Lovely Canadians

The Greatest Americans

John Hawkins posts about the Discovery Channel listing of the 100 greatest Americans. Quite a few of their choices are, shall we say, dim. He goes on to provide his own list of the 20 greatest Americans of all-time.

Here's my list of the 20 greatest Americans in simple alphabetical order:

Andrew Carnegie
Frederick Douglass
Thomas A. Edison
Albert Einstein
Dwight D. Eisenhower
Benjamin Franklin
Milton Friedman
Bill Gates
Ulysses S. Grant
Thomas Jefferson
Martin Luther King
Abraham Lincoln
James Madison
George S. Patton
Ronald W. Reagan
John D. Rockefeller
Franklin D. Roosevelt
William T. Sherman
Harry S. Truman
George Washington

Hunh, it is surprising to see that almost half the list is former US presidents. Though, only four of the nine, namely Abe, FDR, Truman, and Reagan get a spot for their accomplishments during their respective presidencies. The other five achieved greatness before they were voted in as C-in-C.



My list of top 100 is here. I'm going to try to run my own poll. Eighteen of your top 20 made my top 100 (all but Friedman and Gates). I'm still taking comments and suggestions on my top 100 before I open up voting, so swing by and tell me what you think.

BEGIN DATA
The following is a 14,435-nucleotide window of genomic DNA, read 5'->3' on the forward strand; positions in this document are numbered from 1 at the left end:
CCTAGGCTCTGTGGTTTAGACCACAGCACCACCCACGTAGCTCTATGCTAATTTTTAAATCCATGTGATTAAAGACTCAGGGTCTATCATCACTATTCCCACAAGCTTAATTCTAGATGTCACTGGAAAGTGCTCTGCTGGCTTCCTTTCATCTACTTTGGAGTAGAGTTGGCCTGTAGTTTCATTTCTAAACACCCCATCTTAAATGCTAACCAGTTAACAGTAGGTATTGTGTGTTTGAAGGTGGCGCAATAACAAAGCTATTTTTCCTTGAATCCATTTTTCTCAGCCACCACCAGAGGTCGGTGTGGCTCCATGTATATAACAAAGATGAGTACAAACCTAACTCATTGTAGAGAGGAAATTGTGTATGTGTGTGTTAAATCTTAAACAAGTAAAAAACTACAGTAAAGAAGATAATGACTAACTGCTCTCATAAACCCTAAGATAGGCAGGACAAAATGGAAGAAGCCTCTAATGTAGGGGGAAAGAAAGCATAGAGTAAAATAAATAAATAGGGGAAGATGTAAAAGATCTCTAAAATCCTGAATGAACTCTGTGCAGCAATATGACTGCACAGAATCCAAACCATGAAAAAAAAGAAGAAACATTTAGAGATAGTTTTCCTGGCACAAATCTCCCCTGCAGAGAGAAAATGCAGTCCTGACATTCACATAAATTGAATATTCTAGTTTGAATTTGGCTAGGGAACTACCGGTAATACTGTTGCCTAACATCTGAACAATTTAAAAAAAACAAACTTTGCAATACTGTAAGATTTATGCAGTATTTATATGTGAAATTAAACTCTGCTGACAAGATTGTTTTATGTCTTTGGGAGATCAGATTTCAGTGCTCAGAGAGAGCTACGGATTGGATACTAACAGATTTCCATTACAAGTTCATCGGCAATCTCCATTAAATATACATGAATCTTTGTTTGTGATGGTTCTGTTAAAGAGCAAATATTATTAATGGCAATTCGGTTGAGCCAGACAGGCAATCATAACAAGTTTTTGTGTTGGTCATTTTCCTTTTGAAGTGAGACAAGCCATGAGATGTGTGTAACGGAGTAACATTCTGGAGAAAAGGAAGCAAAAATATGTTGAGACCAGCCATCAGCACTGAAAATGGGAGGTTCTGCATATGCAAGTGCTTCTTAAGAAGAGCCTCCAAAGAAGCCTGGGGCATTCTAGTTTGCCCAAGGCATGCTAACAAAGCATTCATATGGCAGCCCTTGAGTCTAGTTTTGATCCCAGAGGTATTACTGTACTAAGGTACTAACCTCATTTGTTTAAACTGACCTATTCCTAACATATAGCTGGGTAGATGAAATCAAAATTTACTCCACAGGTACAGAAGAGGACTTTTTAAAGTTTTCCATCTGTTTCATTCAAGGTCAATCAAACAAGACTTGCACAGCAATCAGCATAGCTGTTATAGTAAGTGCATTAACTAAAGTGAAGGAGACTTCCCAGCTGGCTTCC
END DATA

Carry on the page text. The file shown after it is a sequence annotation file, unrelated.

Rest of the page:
Joseph Pedulla

Mark Twain practically made America all by himself. The fact that he is nowhere represented on the list is in itself a sign of our bad times. He was called, after all, "the Lincoln of our literature." He said of himself, "I am the American." And he was right. Few Americans had ever had the almost covetous love for this country Twain had; few have had the temerity to express such unapologetic indifference to the purportedly great things of Europe, before which we were expected to bow and scrape indefinitely; few have held up for European inspection the glories of our own landscape and said, "What do you mean, you haven't seen it? What's the matter with you?" with the same seriousness of purpose the Frenchman had when asking the same question of Americans who had not yet see the Eiffel Tower or the Arc de Triomphe. We will probably never see an American like him again, an American who does not blush when he says, "Everything you need, you've got right here!" Or "I feel sorry for you if you haven't seen Old Faithful or the Grand Canyon." With modern Americans not daring to protect the sovereignty of America without the permission of the effete Frenchman, or that of the morally weary German, we are in sore need of "the American." Same on us that we don't see our mistake. Twain certainly would have.

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